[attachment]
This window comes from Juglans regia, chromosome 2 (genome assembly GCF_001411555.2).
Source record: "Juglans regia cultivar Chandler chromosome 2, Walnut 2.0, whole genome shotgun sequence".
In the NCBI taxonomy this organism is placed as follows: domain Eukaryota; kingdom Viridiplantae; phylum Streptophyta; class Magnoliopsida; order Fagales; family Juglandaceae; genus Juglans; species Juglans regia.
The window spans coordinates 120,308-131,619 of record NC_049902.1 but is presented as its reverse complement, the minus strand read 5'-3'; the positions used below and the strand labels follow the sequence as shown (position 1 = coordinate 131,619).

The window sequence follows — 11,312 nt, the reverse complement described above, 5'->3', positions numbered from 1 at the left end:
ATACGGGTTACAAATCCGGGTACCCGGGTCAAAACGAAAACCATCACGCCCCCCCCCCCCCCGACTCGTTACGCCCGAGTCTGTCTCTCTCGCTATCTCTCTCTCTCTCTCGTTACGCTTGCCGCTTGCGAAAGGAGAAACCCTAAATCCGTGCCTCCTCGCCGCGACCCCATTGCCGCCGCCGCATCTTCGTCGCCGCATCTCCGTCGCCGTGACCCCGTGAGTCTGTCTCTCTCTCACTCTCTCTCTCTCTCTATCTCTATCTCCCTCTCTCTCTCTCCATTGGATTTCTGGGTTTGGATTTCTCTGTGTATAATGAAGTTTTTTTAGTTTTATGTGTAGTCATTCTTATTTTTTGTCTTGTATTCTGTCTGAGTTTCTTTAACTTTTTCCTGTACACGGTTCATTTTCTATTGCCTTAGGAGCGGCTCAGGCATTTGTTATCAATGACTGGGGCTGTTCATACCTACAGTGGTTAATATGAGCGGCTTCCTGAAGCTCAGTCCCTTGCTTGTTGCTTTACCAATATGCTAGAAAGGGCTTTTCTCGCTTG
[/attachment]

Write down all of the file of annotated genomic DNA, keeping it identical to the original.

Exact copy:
This window comes from Juglans regia, chromosome 2 (genome assembly GCF_001411555.2).
Source record: "Juglans regia cultivar Chandler chromosome 2, Walnut 2.0, whole genome shotgun sequence".
In the NCBI taxonomy this organism is placed as follows: domain Eukaryota; kingdom Viridiplantae; phylum Streptophyta; class Magnoliopsida; order Fagales; family Juglandaceae; genus Juglans; species Juglans regia.
The window spans coordinates 120,308-131,619 of record NC_049902.1 but is presented as its reverse complement, the minus strand read 5'-3'; the positions used below and the strand labels follow the sequence as shown (position 1 = coordinate 131,619).

The window sequence follows — 11,312 nt, the reverse complement described above, 5'->3', positions numbered from 1 at the left end:
ATACGGGTTACAAATCCGGGTACCCGGGTCAAAACGAAAACCATCACGCCCCCCCCCCCCCCGACTCGTTACGCCCGAGTCTGTCTCTCTCGCTATCTCTCTCTCTCTCTCGTTACGCTTGCCGCTTGCGAAAGGAGAAACCCTAAATCCGTGCCTCCTCGCCGCGACCCCATTGCCGCCGCCGCATCTTCGTCGCCGCATCTCCGTCGCCGTGACCCCGTGAGTCTGTCTCTCTCTCACTCTCTCTCTCTCTCTATCTCTATCTCCCTCTCTCTCTCTCCATTGGATTTCTGGGTTTGGATTTCTCTGTGTATAATGAAGTTTTTTTAGTTTTATGTGTAGTCATTCTTATTTTTTGTCTTGTATTCTGTCTGAGTTTCTTTAACTTTTTCCTGTACACGGTTCATTTTCTATTGCCTTAGGAGCGGCTCAGGCATTTGTTATCAATGACTGGGGCTGTTCATACCTACAGTGGTTAATATGAGCGGCTTCCTGAAGCTCAGTCCCTTGCTTGTTGCTTTACCAATATGCTAGAAAGGGCTTTTCTCGCTTG